“Then everyone roped in their partners and parents to help with things like pulling strings to make things move around on-screen. The actors did their own hair and make-up and put blood all over themselves using YouTube instructionals,” Shepherd reveals.
“They’d make their own sounds and footage to be uploaded at the end of the day.
“It was an unusual process because we made it with our friends and were just making a film that would be fun for us.”
"Us" in this instance comprised the various members of the quarantine movie WhatsApp group, including actresses Haley Bishop, Jemma Moore, Emma Louise Webb, Radina Drandova and Caroline Ward, along with co-writers Hurley and Savage, who had created and directed the short Dawn of the Deaf with Shepherd before.
Rewriting Hollywood’s rules
There is no denying that Hollywood has been responsible for predominantly shaping the notion of what a film should be and how it should be made. What the industry has successfully done is convince the moviegoing public that scripts should spend years in development, shoots should take upward of nine months, or years even, and films should last for hours.
And all that's before the millions of dollars spent on special effects, while double the movie budget is often splurged on global marketing.
But in less than three months, Host managed to lay waste not only to its audience's ability to ever use Zoom again without nervously looking over their shoulder, but also to the traditional Hollywood way of doing things.
"One of the things we rewrote was the rule that hours and hours be spent watching a movie. We didn't want a three-hour-long film, so we had to be very lean, introduce the characters and have the audience empathise with them in order to have best impact," says Shepherd.
"We also didn't even have a trailer or poster when it dropped because we had no expectations," he says. The film was released by Shudder only two days after Savage delivered it.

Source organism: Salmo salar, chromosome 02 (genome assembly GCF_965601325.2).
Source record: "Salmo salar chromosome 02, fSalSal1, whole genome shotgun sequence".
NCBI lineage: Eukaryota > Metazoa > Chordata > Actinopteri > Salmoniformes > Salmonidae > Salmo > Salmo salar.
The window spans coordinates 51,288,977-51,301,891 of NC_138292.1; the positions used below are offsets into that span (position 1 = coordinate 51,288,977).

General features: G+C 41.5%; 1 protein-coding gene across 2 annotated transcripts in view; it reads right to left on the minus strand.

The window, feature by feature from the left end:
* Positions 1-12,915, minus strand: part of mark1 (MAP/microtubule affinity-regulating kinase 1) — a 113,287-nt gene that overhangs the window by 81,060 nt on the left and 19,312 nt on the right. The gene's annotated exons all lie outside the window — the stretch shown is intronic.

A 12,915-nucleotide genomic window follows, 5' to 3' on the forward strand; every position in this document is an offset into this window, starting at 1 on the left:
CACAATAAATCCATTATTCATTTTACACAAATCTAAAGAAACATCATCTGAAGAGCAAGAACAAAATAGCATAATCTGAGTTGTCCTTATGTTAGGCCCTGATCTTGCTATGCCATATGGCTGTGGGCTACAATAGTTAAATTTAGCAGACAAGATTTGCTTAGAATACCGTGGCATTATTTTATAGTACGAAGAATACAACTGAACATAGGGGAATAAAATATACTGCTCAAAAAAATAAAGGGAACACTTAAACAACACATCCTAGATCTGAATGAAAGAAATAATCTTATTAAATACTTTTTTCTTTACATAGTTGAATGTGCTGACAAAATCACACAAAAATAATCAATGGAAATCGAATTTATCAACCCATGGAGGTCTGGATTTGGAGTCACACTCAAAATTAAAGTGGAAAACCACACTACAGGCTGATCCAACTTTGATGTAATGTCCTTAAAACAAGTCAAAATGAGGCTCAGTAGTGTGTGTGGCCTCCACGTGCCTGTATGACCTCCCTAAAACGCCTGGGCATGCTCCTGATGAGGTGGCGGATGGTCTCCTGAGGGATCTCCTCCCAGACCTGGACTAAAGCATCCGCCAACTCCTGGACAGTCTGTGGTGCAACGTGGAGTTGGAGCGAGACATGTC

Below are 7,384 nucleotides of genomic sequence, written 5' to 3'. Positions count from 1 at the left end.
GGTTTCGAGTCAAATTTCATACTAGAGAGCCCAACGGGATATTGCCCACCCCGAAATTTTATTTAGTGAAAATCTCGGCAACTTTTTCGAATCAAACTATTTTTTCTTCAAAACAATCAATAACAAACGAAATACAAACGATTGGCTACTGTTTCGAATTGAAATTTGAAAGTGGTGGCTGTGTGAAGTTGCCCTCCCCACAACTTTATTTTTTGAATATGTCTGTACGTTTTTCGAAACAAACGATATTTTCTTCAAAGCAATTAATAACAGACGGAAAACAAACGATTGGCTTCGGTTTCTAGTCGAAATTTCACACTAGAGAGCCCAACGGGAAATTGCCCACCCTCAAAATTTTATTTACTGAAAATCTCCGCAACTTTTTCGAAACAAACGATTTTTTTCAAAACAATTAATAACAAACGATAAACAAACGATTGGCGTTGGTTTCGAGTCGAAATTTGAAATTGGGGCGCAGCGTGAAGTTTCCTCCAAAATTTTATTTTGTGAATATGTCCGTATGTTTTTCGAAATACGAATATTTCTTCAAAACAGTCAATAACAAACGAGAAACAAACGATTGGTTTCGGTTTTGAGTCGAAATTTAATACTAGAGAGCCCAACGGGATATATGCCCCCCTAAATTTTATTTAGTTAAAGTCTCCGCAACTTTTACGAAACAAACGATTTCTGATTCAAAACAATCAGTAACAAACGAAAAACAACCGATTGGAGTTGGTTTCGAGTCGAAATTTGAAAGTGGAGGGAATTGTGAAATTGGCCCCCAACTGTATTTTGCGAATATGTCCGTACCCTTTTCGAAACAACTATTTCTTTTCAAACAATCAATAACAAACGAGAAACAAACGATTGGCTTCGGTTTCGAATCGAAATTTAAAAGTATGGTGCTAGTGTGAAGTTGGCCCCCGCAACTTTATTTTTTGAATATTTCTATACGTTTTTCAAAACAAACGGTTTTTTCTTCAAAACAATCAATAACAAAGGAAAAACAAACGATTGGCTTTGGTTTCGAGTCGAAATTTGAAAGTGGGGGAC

"It was sent out to some press and horror websites, but there was no press release and zero engagement. We had some of the biggest horror genre websites in the world calling us the scariest film of the decade and the most important horror film since The Blair Witch Project, and we were like: 'Oh, we made this for us and our friends.'"
‘It was made during a rare time in history’
Enjoying a limited theatrical release in the UK, the global roll-out also took in Asia, South America and Europe, with the Host team pulling off what Forbes has called a "stunning feat", creating a film that maintains a 100 per cent score on film review aggregator website Rotten Tomatoes.
“There are a lot of things we’ve learnt that we can bring to our next project, which is that we don’t need a long time to write, and we don’t need to cast too far and wide as our friends can do a great job,” says Shepherd.
“By making it in lockdown, it was a rare time in history because everyone was available, no one had any other projects on. For the first time ever, we all had nothing to do.”
And what about a sequel? Because there are still some inevitable Hollywood rules that even horror auteurs can’t escape.
"Everybody whose seen Host wants a sequel," says Shepherd, "but it will be very hard to replicate, that's been the only downside."
"It was one of the first films about what is happening now, it was really zeitgeisty, so a high bar has been set. But, having said that," he adds, "I do have an idea for Host 2."
‘Host’ is available to watch in the UAE on OSN